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finnbay

Lens Comparison

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As Steve and I had talked, I figured to do some side by side comparisons with some lenses at high ISO's. I had my 100-400 and my 70-200 with me today so shot about 200 frames at various ISO's, Av priorities and manual settings. These were taken with gym lighting and I tried to control as many factors as I could. Camera on a tripod with remote release. Both lenses set to a focal length of 150. Shot with large jpeg from the Canon 50D, one shot AF and center weight meter. I have more data than I can process. All I'm going to do to start with is to compare, side by side, the 70-200 and the 100-400 at the same ISO, f-stop and shutter speed. Shots are directly from the camera, the only processing I did was to reduce the image to 600 pixels on the long side and save for web. If you have specific questions beyond what you see here, please ask and I'll see if I can find some data for you. Photos on the left are the 70-200L 2.8, and photos on the right are the 100-400L 4.5/5.6:

ISO 3200, f/5.6 1/125 (Shots of my buddy Spaulding)

28-3200-56-125.jpg56-3200-56-125.jpg

ISO 6400, f/5.6 1/125

28-6400-56-125.jpg56-6400-56-125.jpg

ISO 12800, f/5.6 1/125

28-12800-56-125.jpg56-12800-56-125.jpg

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Yep, Mike. Polaris is correct. Screen resolution on my computer allows them to sit side by side. On my other computer the 70-200 is on top and the 100-400 is on the bottom.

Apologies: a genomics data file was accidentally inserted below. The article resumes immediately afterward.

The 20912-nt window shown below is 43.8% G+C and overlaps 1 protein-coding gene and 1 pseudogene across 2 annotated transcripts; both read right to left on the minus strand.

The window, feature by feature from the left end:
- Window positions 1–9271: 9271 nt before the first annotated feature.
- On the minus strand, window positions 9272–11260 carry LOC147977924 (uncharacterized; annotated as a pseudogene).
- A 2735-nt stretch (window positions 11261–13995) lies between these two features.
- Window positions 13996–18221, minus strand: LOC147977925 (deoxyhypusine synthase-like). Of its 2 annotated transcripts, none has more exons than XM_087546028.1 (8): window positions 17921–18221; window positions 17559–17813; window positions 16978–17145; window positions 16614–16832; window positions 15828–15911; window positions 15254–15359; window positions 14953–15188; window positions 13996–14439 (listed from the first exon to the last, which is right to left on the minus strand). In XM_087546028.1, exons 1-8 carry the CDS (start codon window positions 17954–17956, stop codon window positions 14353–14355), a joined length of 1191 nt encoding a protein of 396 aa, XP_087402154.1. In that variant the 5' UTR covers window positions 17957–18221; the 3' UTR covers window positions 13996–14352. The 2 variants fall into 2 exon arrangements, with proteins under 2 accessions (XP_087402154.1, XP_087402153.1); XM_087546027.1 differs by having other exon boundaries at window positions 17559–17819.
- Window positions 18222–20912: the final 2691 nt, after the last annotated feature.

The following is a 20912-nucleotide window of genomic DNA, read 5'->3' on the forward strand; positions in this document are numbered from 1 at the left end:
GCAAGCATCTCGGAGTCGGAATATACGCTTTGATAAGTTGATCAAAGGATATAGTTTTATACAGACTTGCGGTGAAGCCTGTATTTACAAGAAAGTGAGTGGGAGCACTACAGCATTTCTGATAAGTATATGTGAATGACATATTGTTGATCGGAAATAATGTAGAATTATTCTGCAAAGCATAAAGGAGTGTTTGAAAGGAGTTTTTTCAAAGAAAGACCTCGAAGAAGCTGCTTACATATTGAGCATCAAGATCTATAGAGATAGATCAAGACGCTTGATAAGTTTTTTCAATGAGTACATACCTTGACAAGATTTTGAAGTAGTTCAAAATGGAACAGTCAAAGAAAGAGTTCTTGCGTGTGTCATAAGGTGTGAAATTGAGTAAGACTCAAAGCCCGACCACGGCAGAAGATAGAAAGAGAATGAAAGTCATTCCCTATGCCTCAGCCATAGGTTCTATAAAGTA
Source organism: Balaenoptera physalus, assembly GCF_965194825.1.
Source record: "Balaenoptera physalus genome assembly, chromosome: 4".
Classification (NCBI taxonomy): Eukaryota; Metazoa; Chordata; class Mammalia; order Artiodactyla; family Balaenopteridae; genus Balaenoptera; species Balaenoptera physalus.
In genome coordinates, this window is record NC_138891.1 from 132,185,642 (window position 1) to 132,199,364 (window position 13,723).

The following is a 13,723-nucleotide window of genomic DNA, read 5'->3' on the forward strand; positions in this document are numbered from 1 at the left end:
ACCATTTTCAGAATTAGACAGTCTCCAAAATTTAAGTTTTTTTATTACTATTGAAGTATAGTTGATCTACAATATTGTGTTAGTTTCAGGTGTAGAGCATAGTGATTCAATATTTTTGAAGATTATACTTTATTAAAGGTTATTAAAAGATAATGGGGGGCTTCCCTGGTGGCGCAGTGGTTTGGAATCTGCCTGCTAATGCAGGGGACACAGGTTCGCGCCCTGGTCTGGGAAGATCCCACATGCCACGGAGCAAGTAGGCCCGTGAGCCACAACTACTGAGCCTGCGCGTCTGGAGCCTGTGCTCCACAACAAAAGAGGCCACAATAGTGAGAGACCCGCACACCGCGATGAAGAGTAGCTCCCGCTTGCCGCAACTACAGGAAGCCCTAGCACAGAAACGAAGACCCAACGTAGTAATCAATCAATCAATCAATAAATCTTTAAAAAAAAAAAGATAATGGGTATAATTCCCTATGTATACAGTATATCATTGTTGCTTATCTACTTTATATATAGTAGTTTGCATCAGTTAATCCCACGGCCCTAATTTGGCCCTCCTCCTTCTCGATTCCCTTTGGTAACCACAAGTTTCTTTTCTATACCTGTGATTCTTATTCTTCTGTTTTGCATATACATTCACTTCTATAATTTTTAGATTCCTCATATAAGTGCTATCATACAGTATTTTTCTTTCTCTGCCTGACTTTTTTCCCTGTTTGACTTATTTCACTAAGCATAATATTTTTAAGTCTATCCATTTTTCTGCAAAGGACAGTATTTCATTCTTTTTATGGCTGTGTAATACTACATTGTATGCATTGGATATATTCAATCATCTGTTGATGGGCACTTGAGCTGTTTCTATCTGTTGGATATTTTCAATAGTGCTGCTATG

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They are side by side on mine. I think it would have been better to be at the correct exposure for the first two sets. As you ramp up the ISO you make corrections to the other settings. As long as the settings are the same for each lens it would be OK.

The first two sets are underexposed which is not really showing me what either lens is producing in terms of noise. Does that make sense?

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Yep, Mike. Polaris is correct. Screen resolution on my computer allows them to sit side by side. On my other computer the 70-200 is on top and the 100-400 is on the bottom.

That's what I assumed, but wanted to be sure. Could just be my laptop, but I can't see much difference. I detect just a tad more noise with the 100-400, but overall, they're all quite impressive.

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A couple of clarifications. I did not want to have either lens at either end of their range, hence I chose some middle ground where both lenses could reach. I attempted to have each lens as close to 150 mm as I could muster.

Yep, the first two are underexposed. The f/5.6 is understandable because that's as low at the 100-400 will go near that range. The 1/125th was an attempt to show a consistent SS that might be usable in a gym to take at least some standing shots. I would be happy to post properly exposed comparable shots at 1/40th of a second or so if you'd like to see them.

In all honesty, whether it is a surprise or not, what my initial conclusion is, is that they are amazingly close at these settings. The 2.8 would certainly be an advantage when shooting in the gym, but that's not what my comparison was meant to be about. More so, did the lens make a difference as to noise at high ISO's.

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ISO 3200 f/5.6 1/40 again, the 70-200 on the left or on top

28-3200-56-40a.jpg56-3200-56-40a.jpg

Overall, these are the shots I took: